UXO — unexploded ordnance. That is: bombs, cluster munitions, shells/artillery projectiles, grenades, missiles, etc. that “did not explode when they were fired or dropped and still pose a risk of detonation, even many decades after they were used or discarded.”² Countless of these deadly weapons still linger in the towns and fields where they fell, left to decay and incapacitate innocents. Unexploded ordnance is the traumatizing legacy of American bombing raids during the CIA’s “Secret War.”

Amputated limbs and mangled bodies and literally millions of bombs indelibly and profoundly scarring the landscape might not be the first things one thinks of when visiting this place. Sleepy Phonsavan is surrounded by slow hills and plains that hyper-contrast the pastel blue sky. These plains are captivating. They defy definition.

But clouds as thick as memory pass overhead; many farmers in Laos continue to work in the same fields where bombs crippled them and blinded their children.

The Lao National Unexploded Ordnance Programme (UXO LAO) and Mines Advisory Group (MAG) work to make it possible for locals to live on their land safely. As of 2016, UXO LAO has removed over 1.4 million UXOs throughout the country and MAG has cleared 47 million square meters of cluster munitions and other ordnance leftover from US bombing during the Secret War. MAG estimates it has helped over one million people directly.

The Cooperative Orthotic and Prosthetic Enterprise (more commonly known by its acronym, COPE) and its medical partners do incredible work custom-making prosthetic limbs for victims of unexploded ordnance. The COPE Visitor Center in Vientiane is a worthwhile visit with thoughtful exhibits and excellent informational videos about the ongoing UXO problem in Laos. The Center hosted President Obama during his visit to the country in September 2016.

In a nation characterized by its confluence of plains, hills, rivers, and peoples, the Plain of Jars is particularly striking. Parts of Laotian legend persist in these monolith vessels. Despite the place’s undeniable beauty, however, I wish I had been more cognizant of the UXO issue when I visited. Laos has the unfortunate title of being the most bombed country in the world per capita,³ but I was too enraptured by the dream of being there that I forgot about the nightmare that so clearly lingers.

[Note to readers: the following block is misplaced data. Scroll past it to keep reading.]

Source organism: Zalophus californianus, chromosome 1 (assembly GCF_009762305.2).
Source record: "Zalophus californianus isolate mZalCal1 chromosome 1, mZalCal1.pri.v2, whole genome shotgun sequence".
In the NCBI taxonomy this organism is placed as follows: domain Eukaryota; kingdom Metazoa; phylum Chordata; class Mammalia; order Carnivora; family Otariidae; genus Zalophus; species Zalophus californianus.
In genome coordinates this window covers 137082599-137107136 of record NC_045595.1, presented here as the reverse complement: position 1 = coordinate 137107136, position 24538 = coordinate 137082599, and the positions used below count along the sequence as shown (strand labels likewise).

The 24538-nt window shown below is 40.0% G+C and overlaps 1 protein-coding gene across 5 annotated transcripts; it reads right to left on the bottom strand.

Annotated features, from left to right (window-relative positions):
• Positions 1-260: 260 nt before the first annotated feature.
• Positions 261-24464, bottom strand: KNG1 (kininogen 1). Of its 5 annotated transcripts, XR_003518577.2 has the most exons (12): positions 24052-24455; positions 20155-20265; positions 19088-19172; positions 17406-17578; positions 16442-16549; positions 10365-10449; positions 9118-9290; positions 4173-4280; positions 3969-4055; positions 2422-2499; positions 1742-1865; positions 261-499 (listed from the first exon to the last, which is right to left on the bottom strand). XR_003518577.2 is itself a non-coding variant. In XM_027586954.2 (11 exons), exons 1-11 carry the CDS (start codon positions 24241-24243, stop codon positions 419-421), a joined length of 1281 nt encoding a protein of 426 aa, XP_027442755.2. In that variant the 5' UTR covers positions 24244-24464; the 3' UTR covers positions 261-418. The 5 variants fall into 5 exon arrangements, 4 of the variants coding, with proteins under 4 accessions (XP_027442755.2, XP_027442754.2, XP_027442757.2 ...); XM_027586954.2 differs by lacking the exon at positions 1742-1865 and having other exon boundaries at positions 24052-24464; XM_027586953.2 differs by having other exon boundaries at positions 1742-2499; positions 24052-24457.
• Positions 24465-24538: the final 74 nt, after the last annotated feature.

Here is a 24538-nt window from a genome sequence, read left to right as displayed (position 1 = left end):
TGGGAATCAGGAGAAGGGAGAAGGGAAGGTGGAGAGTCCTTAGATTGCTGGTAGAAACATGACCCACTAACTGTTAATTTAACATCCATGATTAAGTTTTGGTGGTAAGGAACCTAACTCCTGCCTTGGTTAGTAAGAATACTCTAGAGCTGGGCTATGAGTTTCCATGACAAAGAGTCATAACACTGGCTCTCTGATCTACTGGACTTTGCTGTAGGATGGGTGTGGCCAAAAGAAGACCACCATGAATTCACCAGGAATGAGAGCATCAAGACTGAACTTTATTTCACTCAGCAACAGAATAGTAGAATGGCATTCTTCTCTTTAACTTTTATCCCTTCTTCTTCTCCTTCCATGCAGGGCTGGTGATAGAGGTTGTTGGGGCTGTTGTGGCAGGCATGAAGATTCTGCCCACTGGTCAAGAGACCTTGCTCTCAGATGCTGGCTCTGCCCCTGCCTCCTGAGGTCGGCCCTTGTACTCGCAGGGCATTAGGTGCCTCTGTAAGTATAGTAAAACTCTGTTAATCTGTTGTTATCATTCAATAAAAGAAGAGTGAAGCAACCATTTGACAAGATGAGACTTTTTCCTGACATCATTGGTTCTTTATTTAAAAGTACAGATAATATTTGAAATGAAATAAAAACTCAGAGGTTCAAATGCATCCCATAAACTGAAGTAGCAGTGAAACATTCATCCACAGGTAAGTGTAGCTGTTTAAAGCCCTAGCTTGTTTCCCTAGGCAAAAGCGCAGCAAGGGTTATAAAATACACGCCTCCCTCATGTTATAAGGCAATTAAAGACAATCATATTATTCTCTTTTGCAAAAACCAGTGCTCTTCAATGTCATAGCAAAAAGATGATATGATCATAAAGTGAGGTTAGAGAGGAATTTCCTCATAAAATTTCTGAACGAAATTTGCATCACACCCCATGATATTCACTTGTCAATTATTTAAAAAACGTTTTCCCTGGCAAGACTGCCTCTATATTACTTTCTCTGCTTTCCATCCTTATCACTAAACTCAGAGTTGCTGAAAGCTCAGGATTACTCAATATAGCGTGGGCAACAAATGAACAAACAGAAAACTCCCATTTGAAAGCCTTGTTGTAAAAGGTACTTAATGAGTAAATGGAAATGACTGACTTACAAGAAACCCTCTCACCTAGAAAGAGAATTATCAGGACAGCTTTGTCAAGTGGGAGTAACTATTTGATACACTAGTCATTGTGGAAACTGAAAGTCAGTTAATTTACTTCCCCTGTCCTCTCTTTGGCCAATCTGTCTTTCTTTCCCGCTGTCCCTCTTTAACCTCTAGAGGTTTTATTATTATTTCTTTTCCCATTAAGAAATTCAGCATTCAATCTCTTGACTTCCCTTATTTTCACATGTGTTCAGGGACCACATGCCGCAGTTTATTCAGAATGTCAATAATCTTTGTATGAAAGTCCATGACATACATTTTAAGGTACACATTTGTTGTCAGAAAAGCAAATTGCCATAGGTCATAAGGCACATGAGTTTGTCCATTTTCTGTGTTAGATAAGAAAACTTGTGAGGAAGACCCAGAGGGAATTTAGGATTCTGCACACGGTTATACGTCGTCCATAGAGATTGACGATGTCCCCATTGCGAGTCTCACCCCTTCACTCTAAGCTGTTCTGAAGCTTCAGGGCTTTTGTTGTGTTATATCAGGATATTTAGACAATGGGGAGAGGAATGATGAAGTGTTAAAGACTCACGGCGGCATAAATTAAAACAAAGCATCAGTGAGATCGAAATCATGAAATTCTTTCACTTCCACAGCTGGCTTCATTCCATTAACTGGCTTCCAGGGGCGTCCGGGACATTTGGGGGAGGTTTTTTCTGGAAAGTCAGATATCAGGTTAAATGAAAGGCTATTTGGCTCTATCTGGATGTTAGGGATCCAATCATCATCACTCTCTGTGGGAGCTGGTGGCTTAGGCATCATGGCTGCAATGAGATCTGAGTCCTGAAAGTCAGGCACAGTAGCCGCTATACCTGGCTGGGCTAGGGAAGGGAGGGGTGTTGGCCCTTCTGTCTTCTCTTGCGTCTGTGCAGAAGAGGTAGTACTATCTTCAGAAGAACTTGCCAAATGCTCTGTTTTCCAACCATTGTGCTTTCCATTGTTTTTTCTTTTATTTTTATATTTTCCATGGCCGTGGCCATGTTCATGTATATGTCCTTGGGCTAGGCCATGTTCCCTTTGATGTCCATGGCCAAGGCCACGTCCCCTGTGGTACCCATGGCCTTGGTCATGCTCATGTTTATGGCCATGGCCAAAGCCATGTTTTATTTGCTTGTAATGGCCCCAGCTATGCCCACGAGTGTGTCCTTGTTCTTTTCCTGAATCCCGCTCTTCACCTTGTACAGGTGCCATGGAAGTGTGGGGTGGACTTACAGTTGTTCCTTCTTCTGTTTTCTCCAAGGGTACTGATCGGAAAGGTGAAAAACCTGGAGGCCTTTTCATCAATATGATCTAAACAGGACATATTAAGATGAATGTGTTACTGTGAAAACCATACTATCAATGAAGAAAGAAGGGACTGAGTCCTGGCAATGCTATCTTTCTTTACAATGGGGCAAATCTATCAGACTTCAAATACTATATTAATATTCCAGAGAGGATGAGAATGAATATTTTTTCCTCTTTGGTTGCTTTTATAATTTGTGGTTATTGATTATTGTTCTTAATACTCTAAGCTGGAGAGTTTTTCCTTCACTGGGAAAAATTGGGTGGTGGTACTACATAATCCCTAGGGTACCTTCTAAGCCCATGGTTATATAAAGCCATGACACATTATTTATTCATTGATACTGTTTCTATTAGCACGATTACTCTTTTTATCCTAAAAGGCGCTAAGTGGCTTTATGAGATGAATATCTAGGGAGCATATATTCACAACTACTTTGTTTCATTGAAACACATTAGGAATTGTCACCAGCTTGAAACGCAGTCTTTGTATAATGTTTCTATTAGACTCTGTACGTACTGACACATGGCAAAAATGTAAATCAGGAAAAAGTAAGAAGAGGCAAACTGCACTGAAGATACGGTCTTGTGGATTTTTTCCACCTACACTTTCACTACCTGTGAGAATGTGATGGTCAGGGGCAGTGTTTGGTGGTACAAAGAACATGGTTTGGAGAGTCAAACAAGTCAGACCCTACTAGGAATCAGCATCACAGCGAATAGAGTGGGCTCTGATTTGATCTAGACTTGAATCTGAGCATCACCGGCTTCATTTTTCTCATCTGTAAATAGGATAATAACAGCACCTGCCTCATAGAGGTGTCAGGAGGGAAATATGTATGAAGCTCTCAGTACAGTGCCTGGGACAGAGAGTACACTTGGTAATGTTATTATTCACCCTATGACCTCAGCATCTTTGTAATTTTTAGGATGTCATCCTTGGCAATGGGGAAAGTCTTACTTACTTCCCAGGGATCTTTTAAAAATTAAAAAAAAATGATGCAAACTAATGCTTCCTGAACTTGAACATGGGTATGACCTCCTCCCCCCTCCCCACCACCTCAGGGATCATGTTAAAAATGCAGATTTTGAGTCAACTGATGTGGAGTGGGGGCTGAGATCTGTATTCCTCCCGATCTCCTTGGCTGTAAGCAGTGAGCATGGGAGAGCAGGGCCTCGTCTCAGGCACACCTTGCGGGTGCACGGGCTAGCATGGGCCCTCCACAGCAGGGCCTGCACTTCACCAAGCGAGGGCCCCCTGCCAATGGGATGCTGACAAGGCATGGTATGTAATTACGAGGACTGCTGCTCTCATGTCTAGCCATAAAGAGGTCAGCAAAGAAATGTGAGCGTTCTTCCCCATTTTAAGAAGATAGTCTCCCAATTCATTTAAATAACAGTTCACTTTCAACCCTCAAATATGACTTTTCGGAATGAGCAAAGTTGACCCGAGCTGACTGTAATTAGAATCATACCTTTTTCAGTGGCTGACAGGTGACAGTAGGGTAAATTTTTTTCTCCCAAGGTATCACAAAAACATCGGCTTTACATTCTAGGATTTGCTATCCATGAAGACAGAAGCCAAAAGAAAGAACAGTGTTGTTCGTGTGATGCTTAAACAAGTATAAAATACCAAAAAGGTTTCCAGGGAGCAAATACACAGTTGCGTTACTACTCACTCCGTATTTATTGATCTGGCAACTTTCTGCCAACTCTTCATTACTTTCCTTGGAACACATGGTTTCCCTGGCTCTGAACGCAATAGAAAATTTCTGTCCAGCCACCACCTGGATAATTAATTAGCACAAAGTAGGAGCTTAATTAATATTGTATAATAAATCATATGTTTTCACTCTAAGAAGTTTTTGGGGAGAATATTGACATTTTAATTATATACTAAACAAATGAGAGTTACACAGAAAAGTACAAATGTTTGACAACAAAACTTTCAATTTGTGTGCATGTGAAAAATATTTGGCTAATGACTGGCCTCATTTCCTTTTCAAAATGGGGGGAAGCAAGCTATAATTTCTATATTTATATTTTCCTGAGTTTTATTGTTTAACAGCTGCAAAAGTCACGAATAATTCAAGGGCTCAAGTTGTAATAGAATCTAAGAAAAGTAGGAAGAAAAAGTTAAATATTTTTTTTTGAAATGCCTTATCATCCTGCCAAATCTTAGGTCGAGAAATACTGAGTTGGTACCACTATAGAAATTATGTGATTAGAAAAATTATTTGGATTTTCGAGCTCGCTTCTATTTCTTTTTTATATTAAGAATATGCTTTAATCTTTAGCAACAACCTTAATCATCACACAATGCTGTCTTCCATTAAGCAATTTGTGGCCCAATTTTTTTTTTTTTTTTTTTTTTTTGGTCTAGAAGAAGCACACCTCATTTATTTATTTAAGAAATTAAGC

Given the history of US military involvement in this region, I hope to be more purposeful in my actions as an American traveler. I ask my readers to join me in honoring victims of war by acting with intention and making a small donation to UXO LAO, MAG America, or COPE.

Thank you for your support.

The Two Rivers of Luang Prabang, Laos


Evening, approaching the Mekong/Nam Khan confluence.

Tucked in the far back corner of an outdated sleeper bus headed toward Luang Prabang, an impatient American passenger searched through the dirty window for a sign — any sign — that might suggest an end to his 27-hour journey from Kunming, China.

Bumpy, unpaved dirt roads had led him here: cramped and sweaty, peering into the darkening of North Laos. His bus, now hurtling at about 45mph on a thin, one and a half-lane highway in dusk, couldn’t arrive fast enough. A series of yellow-white lights off the left-hand side of the bus peeked through the blanket black night; the passenger blinked back at the shy lights. Air whistled through his opened window, damp like breath. Two left turns separated by a stretch of road resulted in a bus station where he alighted.

Shoving his shoulders back and stretching his arms into the sky, he stepped into the blacked-out indigo-blue of Luang Prabang.

Continue reading “The Two Rivers of Luang Prabang, Laos”

Travel, in Quotation Marks


[Bilbo] often used to say there was only one Road; that it was like a great river: its springs were at every doorstep and every path was its tributary. “It’s a dangerous business, Frodo, going out of your door,” he used to say. “You step into the Road, and if you don’t keep your feet, there is no telling where you might be swept off to.”

– J.R.R. Tolkien in The Fellowship of the Ring